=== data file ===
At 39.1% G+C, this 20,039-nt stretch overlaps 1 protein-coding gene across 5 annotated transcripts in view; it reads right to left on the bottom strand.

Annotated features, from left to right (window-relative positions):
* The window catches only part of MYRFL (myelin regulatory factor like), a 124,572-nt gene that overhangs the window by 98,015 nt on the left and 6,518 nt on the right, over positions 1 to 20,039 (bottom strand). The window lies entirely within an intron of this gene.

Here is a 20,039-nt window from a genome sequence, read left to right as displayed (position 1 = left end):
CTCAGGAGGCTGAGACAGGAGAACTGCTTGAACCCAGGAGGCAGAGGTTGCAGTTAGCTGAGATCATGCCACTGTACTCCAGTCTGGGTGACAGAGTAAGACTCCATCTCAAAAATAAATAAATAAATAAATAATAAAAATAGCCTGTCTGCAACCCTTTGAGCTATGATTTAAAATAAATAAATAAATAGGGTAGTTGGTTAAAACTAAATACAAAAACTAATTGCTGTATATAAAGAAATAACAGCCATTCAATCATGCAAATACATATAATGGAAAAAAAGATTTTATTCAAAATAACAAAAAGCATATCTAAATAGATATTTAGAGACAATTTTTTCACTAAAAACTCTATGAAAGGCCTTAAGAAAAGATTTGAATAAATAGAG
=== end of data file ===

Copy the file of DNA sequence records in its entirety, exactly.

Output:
At 39.1% G+C, this 20,039-nt stretch overlaps 1 protein-coding gene across 5 annotated transcripts in view; it reads right to left on the bottom strand.

Annotated features, from left to right (window-relative positions):
* The window catches only part of MYRFL (myelin regulatory factor like), a 124,572-nt gene that overhangs the window by 98,015 nt on the left and 6,518 nt on the right, over positions 1 to 20,039 (bottom strand). The window lies entirely within an intron of this gene.

Here is a 20,039-nt window from a genome sequence, read left to right as displayed (position 1 = left end):
CTCAGGAGGCTGAGACAGGAGAACTGCTTGAACCCAGGAGGCAGAGGTTGCAGTTAGCTGAGATCATGCCACTGTACTCCAGTCTGGGTGACAGAGTAAGACTCCATCTCAAAAATAAATAAATAAATAAATAATAAAAATAGCCTGTCTGCAACCCTTTGAGCTATGATTTAAAATAAATAAATAAATAGGGTAGTTGGTTAAAACTAAATACAAAAACTAATTGCTGTATATAAAGAAATAACAGCCATTCAATCATGCAAATACATATAATGGAAAAAAAGATTTTATTCAAAATAACAAAAAGCATATCTAAATAGATATTTAGAGACAATTTTTTCACTAAAAACTCTATGAAAGGCCTTAAGAAAAGATTTGAATAAATAGAG